HTM Alumni Offer Advice at Welcome Reception for New Students
October 27, 2015
“If you’re uncertain what you’re going to do professionally, immerse yourself in your internships. Your reputation starts right there,” advised Laurie Stroll ’83 at HTM’s annual New Student Welcome Reception at the Marriott Center on October 22. Laurie, who is president and owner of the destination management company Newport Hospitality, was one of six panelist-alumni who offered freshman and transfer hospitality students insights on career development issues.
Prepare to embrace change throughout your careers, the panelists agreed. “I’ve learned something new every day over the last 18 years,” observed John Koshivos ’84, a vice president and managing director of Hilton Worldwide’s Southeastern U.S. properties. You can count on one thing, he said: “Your career path will change.” Some of those changes, he continued, will mirror trends in the industry. Today, for example, franchising and contracts are in the ascendancy.
Polish your interpersonal skills to improve your connection with employees and guests, emphasized Susan Callender ’86, a self-employed advisor to individuals and companies on exercising style and good taste. It’s an asset, she said, to frame those connections not as transactions but as relationships. And it’s valuable to learn how to say “no” to a customer but making it sound like “yes.”
Enthusiasm, Self-Marketing, Networking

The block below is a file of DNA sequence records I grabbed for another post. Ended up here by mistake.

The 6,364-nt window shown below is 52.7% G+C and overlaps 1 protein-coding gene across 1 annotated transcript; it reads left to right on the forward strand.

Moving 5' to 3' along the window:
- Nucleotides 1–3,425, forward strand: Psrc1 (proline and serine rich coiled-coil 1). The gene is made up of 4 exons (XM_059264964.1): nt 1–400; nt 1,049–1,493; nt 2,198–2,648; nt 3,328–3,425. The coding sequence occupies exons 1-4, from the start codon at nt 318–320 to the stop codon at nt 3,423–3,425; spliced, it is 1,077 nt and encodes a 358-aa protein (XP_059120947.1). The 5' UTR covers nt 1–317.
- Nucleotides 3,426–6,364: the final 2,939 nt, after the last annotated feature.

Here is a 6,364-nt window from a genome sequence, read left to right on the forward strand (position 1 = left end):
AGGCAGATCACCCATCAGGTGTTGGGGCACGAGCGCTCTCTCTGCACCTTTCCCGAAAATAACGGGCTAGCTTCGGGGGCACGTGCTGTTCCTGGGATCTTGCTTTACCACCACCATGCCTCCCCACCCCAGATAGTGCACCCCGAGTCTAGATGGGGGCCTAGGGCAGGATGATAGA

Employers love enthusiasm. They will value your willingness to embrace whatever is asked of you, remarked Mike Sacenti ’82, who is principal of his own advisory firm, Hospitality Investment Management. In the hotel business, rooms, he continued, are perishable commodities. With that said, it’s imperative to plan for their “sale” to customers by carefully considering supply, demand, depreciation, pricing, and other variables.
John Siska ’75, Senior Managing Director with O’Connnell Hospitality Group, also underscored enthusiasm. “Enthusiasm, integrity, tenacity, optimism and a willingness to never give-up are key attributes, he said. “Every setback is a chance to improve and achieve your ultimate goals. Establish a plan and stick with it. Invest your energy in creating an optimal present and future,” he told the students.
"Be a sponge. Get involved in the HTM department’s clubs and internships as early in your college career as possible,” emphasized Gwen Weisberg ’80, a partner with the law firm Donovan Hatem, in Boston. “I market myself as an attorney in almost everything I do. You should do the same in whatever you do. Be a good marketer of yourself!”
The panel was deftly moderated by HLJ Hotel Asset Management’s principal owner Bert James ’73, who added his own insights and wit to the mix. HTM junior and senior student ambassadors strategically joined the freshmen at their tables. Before and after the panel, the students networked with panelists and other alumni. In that, they no doubt heeded the advice of panelist Laurie Stroll: “Learn how to network. It is absolutely key.”